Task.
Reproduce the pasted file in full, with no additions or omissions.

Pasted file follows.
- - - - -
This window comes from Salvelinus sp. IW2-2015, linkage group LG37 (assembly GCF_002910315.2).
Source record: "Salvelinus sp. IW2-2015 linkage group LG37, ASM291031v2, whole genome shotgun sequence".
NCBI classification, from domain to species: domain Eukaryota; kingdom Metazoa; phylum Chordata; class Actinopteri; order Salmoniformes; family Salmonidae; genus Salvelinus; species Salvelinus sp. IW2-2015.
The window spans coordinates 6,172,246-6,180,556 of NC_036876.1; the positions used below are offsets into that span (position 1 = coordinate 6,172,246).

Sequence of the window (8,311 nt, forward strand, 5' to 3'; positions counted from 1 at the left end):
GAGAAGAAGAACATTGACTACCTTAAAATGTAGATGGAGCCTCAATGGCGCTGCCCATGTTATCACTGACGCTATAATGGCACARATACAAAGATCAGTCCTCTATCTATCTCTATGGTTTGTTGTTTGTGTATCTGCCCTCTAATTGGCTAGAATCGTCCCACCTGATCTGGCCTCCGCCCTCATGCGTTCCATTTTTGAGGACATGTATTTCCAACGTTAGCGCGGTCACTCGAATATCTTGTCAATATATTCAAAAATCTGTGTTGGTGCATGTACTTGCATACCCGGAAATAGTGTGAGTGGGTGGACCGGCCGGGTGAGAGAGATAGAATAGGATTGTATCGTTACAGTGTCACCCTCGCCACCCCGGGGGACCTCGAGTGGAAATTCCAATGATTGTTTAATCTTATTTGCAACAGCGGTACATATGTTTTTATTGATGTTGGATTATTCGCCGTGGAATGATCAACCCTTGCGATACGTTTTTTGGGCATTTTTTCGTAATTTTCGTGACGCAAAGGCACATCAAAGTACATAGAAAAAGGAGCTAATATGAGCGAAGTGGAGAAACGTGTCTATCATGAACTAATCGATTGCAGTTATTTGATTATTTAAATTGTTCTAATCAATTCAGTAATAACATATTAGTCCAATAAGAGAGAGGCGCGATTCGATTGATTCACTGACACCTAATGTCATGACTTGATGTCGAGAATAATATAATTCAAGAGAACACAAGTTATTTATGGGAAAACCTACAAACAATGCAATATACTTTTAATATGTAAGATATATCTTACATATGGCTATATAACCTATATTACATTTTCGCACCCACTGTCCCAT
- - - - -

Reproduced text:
This window comes from Salvelinus sp. IW2-2015, linkage group LG37 (assembly GCF_002910315.2).
Source record: "Salvelinus sp. IW2-2015 linkage group LG37, ASM291031v2, whole genome shotgun sequence".
NCBI classification, from domain to species: domain Eukaryota; kingdom Metazoa; phylum Chordata; class Actinopteri; order Salmoniformes; family Salmonidae; genus Salvelinus; species Salvelinus sp. IW2-2015.
The window spans coordinates 6,172,246-6,180,556 of NC_036876.1; the positions used below are offsets into that span (position 1 = coordinate 6,172,246).

Sequence of the window (8,311 nt, forward strand, 5' to 3'; positions counted from 1 at the left end):
GAGAAGAAGAACATTGACTACCTTAAAATGTAGATGGAGCCTCAATGGCGCTGCCCATGTTATCACTGACGCTATAATGGCACARATACAAAGATCAGTCCTCTATCTATCTCTATGGTTTGTTGTTTGTGTATCTGCCCTCTAATTGGCTAGAATCGTCCCACCTGATCTGGCCTCCGCCCTCATGCGTTCCATTTTTGAGGACATGTATTTCCAACGTTAGCGCGGTCACTCGAATATCTTGTCAATATATTCAAAAATCTGTGTTGGTGCATGTACTTGCATACCCGGAAATAGTGTGAGTGGGTGGACCGGCCGGGTGAGAGAGATAGAATAGGATTGTATCGTTACAGTGTCACCCTCGCCACCCCGGGGGACCTCGAGTGGAAATTCCAATGATTGTTTAATCTTATTTGCAACAGCGGTACATATGTTTTTATTGATGTTGGATTATTCGCCGTGGAATGATCAACCCTTGCGATACGTTTTTTGGGCATTTTTTCGTAATTTTCGTGACGCAAAGGCACATCAAAGTACATAGAAAAAGGAGCTAATATGAGCGAAGTGGAGAAACGTGTCTATCATGAACTAATCGATTGCAGTTATTTGATTATTTAAATTGTTCTAATCAATTCAGTAATAACATATTAGTCCAATAAGAGAGAGGCGCGATTCGATTGATTCACTGACACCTAATGTCATGACTTGATGTCGAGAATAATATAATTCAAGAGAACACAAGTTATTTATGGGAAAACCTACAAACAATGCAATATACTTTTAATATGTAAGATATATCTTACATATGGCTATATAACCTATATTACATTTTCGCACCCACTGTCCCAT